Romania’s chief anti-graft prosecutor fired
BUCHAREST, Romania (AP) — Romania’s chief anti-corruption prosecutor was fired Monday over misconduct and incompetence accusations by her own government ministry, raising concerns at home and abroad about the country’s commitment to fight corruption.
Laura Codruta Kovesi’s dismissal complies with a ruling from Romania’s top court, which had ordered it over the accusations of incompetence, President Klaus Iohannis’s office said.
In a February report, Justice Minister Tudorel Toader had accused Kovesi of being authoritarian, and claimed that prosecutors under her command had falsified evidence and an inordinate number of defendants had been acquitted. He also accused Kovesi of harming Romania’s image in interviews with foreign journalists.
Kovesi, an experienced prosecutor who has been widely praised for investigating senior officials, refuted his accusations.
The European Commission praised the anti-corruption agency saying if current high standards were in the future “called into question, the commission will reanalyze its conclusions.” Romania’s justice system remains under special monitoring by the European Union.
Canada’s ambassador to Romania, Kevin Hamilton, said that Kovesi’s “forced dismissal” was “discouraging news,” while some Romanians voiced dismay on social media about her ousting.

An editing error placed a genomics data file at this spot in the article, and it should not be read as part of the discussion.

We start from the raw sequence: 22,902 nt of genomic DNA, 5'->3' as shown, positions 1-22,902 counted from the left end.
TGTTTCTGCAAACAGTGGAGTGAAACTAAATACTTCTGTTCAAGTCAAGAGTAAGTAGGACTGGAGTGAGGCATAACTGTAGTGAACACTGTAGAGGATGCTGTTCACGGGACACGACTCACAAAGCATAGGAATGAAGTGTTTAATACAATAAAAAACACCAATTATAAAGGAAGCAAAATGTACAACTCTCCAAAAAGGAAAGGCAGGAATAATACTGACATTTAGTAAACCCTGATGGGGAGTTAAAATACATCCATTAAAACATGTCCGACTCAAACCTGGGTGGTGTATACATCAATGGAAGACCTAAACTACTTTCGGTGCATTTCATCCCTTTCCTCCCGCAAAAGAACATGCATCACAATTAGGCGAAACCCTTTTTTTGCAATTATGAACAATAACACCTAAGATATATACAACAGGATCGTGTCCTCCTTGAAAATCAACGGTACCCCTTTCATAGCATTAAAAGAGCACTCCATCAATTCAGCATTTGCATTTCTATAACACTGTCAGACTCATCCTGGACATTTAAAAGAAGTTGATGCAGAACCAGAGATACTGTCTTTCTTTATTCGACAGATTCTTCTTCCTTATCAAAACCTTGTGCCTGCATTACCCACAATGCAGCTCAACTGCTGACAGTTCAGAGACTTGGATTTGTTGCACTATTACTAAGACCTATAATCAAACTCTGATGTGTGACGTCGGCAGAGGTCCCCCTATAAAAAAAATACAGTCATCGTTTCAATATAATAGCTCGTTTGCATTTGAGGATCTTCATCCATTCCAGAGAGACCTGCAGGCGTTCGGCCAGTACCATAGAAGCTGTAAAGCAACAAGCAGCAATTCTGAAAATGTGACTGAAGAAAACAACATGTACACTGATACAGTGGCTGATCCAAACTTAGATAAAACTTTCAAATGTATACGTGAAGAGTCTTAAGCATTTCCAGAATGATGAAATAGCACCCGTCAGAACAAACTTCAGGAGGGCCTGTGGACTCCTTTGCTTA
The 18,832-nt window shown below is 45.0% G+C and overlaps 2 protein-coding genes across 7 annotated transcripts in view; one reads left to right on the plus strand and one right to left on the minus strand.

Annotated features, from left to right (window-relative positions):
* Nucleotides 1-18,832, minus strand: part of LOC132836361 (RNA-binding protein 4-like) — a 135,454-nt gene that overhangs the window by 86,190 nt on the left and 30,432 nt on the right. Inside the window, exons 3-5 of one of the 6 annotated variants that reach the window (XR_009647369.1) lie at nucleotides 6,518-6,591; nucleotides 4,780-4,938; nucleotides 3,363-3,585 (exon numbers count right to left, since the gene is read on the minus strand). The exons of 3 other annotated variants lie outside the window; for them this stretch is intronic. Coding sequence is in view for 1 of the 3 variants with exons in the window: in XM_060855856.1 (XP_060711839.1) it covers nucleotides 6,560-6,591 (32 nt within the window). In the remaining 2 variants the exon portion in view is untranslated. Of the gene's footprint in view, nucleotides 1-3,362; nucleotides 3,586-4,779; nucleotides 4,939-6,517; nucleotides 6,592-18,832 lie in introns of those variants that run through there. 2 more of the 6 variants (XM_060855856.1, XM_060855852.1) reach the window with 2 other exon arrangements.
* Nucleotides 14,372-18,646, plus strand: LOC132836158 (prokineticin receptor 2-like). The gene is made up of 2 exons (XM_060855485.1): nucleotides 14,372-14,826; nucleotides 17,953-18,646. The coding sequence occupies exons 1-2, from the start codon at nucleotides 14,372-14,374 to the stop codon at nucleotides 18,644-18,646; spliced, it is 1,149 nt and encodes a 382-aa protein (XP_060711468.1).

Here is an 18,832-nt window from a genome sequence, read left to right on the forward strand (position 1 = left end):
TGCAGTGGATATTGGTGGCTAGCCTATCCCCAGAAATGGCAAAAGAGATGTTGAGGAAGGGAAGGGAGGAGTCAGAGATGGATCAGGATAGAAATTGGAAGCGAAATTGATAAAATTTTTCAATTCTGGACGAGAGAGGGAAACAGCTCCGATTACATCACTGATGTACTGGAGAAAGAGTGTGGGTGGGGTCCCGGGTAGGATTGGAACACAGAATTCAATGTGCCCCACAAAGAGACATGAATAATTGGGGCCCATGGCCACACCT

Flanked by prosecutors, a visibly emotional Kovesi later hit out at politicians who are currently passing laws that critics say will make it harder to punish graft. She said lawmakers were seeking “protection for the past, the present and the future.”
She said she would remain a prosecutor but not at the anti-corruption agency, and ended her statement with an appeal to ordinary Romanians: “Corruption can be beaten, don’t give up!” Prosecutors applauded her.
Under her leadership, the agency has successfully prosecuted lawmakers, ministers and other top officials for bribery, fraud, abuse of power and other corruption-related offenses.
But her prosecutions and popularity among ordinary Romanians— who praised her in near-weekly anti-corruption demonstrations— angered some politicians, particularly members of the ruling Social Democratic Party. They frequently called for her departure and former Justice Minister Florin Iordache greeted her dismissal as “a sign of normality.”
Iohannis said efforts to root out high-level corruption “mustn’t slow down or be abandoned,” saying endemic corruption “translates to a lack of hospitals, schools, highways and an efficient public administration.”